Check for abandoned/misconfigured delegations in your Route53 hosted zones.
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The Red X is a warning placard affixed to a vacant building structure alerting first responders to the existence of structural or interior hazards in the building that warrant extreme caution when conducting interior firefighting or rescue operations with entry occurring only for known life hazards.

In this case, Red-X alerts us of abandoned/misconfigured domain delegations or records pointing at inactive domains from managed services ( or


Preventing misconfigured delegations should be pretty self-explanatory - you need your customers to be able to quickly and reliably resolve your domain names from anywhere in the world.

Preventing abandoned delegations is also very important. For one, to prevent Cloud resource sprawl from draining your coffers and your operations time. But, perhaps more importantly, to prevent DNS zone hijacking.

What's zone hijacking?

Due to the shared infrastructure of Route53 (and other managed AWS services, like CloudFront), it's surprisingly easy to take control of a misconfigured or abandoned zone, CNAME, or A ALIAS.

The particular attack Red-X attempts to prevent is zone hijacking through brute-forcing nameservers. Since Route53 assigns you four nameservers when you create a hosted zone, an attacker that happens upon an abandoned zone can hijack that zone by brute-force creating a hosted zone for that domain again and again until they've matched one or more of the nameservers it was delegated to.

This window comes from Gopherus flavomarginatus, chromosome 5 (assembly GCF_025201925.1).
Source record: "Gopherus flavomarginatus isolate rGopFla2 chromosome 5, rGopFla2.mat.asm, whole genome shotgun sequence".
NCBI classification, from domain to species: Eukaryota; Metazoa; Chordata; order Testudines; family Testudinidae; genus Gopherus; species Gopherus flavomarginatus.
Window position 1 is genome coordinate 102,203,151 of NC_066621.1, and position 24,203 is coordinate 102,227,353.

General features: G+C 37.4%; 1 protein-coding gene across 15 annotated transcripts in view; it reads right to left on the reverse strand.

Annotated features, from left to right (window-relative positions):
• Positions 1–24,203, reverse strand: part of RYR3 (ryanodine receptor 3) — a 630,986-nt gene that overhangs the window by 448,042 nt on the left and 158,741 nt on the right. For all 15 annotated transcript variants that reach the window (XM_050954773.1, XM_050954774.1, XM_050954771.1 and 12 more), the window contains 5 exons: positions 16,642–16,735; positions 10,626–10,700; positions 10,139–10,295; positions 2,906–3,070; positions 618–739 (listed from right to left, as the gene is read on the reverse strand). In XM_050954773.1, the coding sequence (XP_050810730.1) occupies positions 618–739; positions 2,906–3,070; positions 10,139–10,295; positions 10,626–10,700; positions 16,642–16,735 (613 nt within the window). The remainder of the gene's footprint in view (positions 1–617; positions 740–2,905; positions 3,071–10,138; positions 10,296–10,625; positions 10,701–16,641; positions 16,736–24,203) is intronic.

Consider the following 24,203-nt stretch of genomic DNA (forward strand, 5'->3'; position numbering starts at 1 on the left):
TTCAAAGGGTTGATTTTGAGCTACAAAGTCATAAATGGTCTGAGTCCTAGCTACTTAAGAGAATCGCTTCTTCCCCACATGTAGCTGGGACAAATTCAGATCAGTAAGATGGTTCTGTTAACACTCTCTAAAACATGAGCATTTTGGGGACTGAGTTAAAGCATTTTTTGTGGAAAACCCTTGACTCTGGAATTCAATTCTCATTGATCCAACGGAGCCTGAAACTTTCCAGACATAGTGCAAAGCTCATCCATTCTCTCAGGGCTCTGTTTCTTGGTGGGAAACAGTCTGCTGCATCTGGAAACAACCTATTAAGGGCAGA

You can find a better explanation here.

What's record hijacking?

Similar to zone hijacking, records pointing to domains from managed services like or can be abandoned and later used to hijack the domain.

What it does

  • Fetches configuration from EC2 Parameter Store
  • Gets a list of all records in the configured Route53 Hosted Zone
  • Pulls out all delegations (NS records)
  • Iterates over the delegations
    • Checks each of the nameservers in the delegation.
    • Ensures each nameserver returns the expected result for NS records.
    • No response implies the delegation is abandoned.
    • Mismatched results implies misconfiguration or zone hijacking.
  • Pulls out all A and CNAME records pointing to beanstalk or cloudfront domains
    • Warns about CNAMEs, since A ALIAS records are more correct
    • Alerts if the or address doesn't resolve.

Then, it can notify you in two ways:

  1. GitLab issues.
    • Open an issue in the configured project for each delegation error.
    • Close any open issues no longer associated with delegation errors.
  2. SNS notifications.
    • Send a summary of delegation errors to the configured SNS topic.


Configuration for this function is controlled by the EC2 Parameter Store. Setting up your configuration (and updating it later) is simplified using the script at the root of this repo.

Running python with credentials for your account will let you create or update your Red-X configuration.

NOTE: If you intend to use the GitLab integration, you should only do this after you have deployed the function, as it will attempt to use the KMS key created by CloudFormation to encrypt your API token.


Deploying this function will create the following resources (in addition to the 'usual' Serverless resources):

  • A KMS key to encrypt secret configuration info (i.e. GitLab API Token)
    • Aliased as 'alias/red-x/settings'
  • An SNS topic Red-X-Reports for publishing delegation error summaries


This is a Python3.6 Lambda function, since the DNS library for node isn't great. So you're kind of straddling two worlds, here.

$ npm install
$ virtualenv env
$ source ./env/bin/activate
$ ./node_modules/.bin/sls deploy

Then, optionally, you can run python to set up the parameters in the EC2 Parameter Store.

You can also invoke the function locally with ./node_modules/.bin/sls invoke local -f check_delegations.